Should those who were impacted by this freak of nature storm run out to purchase flood insurance? No. It takes 30 days for a new flood insurance policy to take effect. But what about moving forward, should those homes impacted by floodwater purchase flood insurance? YES. Depending on the flood risk for your home, the rates can be very inexpensive.

FLOOD INSURANCE: THE LEAST YOU NEED TO KNOW

1. It takes 30 days to take effect

2. Building Coverage (house and mechanicals) and Content Coverage (your stuff) MUST be purchased separately

3. Flood Insurance offers limited coverage for basements

1500 HOMES DESTROYED IN BOULDER FLOOD: “Some 1,500 homes have been destroyed and about 17,500 have been damaged, according to an initial estimate released by the Colorado Office of Emergency Management.” HUGE numbers of homes have been impacted.

120,000 HOMES DAMAGED: “According to FEMA’s National Flood Insurance Program, 4,550 Boulder County homeowners are covered by flood insurance. That figure is well above the national per-capita average, but U.S. Census data suggests it still leaves many of the roughly 120,000 county households soaked and damaged, with dim prospects for total financial recovery.” www.dailycamera.com/news/boulder-flood/ci_24083820/flood-damage-leaves-boulder-area-residents-scrambling

Flood-Insurance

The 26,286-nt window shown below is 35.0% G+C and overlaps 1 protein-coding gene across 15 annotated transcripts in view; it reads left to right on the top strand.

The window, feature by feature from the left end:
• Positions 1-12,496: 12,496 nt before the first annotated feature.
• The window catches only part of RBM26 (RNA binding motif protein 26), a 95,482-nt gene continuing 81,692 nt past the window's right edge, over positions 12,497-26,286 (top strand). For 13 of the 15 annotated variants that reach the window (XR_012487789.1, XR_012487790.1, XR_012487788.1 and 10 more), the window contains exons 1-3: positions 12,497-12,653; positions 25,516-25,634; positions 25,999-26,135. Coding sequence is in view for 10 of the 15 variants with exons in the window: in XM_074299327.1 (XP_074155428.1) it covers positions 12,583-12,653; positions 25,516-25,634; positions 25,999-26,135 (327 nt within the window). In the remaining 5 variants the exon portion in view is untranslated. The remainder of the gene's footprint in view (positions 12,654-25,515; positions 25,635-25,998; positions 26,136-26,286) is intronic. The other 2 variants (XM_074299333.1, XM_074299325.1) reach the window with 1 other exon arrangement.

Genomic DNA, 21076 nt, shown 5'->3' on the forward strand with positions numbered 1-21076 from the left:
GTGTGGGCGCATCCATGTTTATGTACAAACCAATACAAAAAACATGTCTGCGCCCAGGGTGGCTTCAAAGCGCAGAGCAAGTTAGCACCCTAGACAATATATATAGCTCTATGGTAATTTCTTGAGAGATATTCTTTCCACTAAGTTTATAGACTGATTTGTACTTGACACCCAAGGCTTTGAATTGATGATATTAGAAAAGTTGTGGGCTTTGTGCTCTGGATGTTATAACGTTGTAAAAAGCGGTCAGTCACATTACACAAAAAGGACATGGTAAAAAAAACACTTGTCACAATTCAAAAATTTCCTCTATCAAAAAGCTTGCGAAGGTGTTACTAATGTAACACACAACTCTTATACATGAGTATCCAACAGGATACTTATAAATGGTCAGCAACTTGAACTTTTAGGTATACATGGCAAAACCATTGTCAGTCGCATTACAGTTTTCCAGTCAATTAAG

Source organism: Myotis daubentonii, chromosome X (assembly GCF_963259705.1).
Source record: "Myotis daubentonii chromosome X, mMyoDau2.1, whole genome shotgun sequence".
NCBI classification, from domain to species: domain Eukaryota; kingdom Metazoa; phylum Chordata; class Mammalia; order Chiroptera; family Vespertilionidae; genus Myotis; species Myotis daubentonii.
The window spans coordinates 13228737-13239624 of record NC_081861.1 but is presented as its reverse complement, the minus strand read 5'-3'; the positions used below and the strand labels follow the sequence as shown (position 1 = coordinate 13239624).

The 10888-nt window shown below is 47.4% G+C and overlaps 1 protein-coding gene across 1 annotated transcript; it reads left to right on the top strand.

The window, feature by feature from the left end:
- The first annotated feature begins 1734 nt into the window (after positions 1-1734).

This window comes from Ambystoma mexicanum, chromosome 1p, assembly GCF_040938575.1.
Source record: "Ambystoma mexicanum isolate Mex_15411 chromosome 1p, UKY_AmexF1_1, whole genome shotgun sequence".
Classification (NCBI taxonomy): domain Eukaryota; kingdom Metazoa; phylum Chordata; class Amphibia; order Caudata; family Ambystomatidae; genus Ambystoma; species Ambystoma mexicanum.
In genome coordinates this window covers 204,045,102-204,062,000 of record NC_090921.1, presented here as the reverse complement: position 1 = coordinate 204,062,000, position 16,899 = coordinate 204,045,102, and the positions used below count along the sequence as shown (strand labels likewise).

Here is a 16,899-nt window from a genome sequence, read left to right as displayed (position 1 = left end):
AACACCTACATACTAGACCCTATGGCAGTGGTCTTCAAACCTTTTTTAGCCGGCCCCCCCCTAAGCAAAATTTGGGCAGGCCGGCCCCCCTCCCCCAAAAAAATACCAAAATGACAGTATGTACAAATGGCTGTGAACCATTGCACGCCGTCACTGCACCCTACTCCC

Hang in there, Boulder!

Interior Damage Minimal After Elevating House

FORMIDABLE FOUNDATION:  Usually a house built upon a solid foundation is meant to be a permanent situation, complete with lots of cement to seal the deal. A foundation serves as the starting point for all that is to follow, whether you’re talking about an education, a relationship, or a house. It’s designed to have enduring qualities, and ideally built to last.

RIPPED AT THE SEAMS: But various life events can alter this preconceived notion of a permanent condition. In our case it was flooding. Way back when we first purchased our home, we never imagined a scenario where we would be ripping our house from it’s rock solid two-feet thick stone wall foundation. Nor did we foresee high water marks stretching taller than most ten year old children. But, here we are, in the midst of a house elevation project for flood mitigation.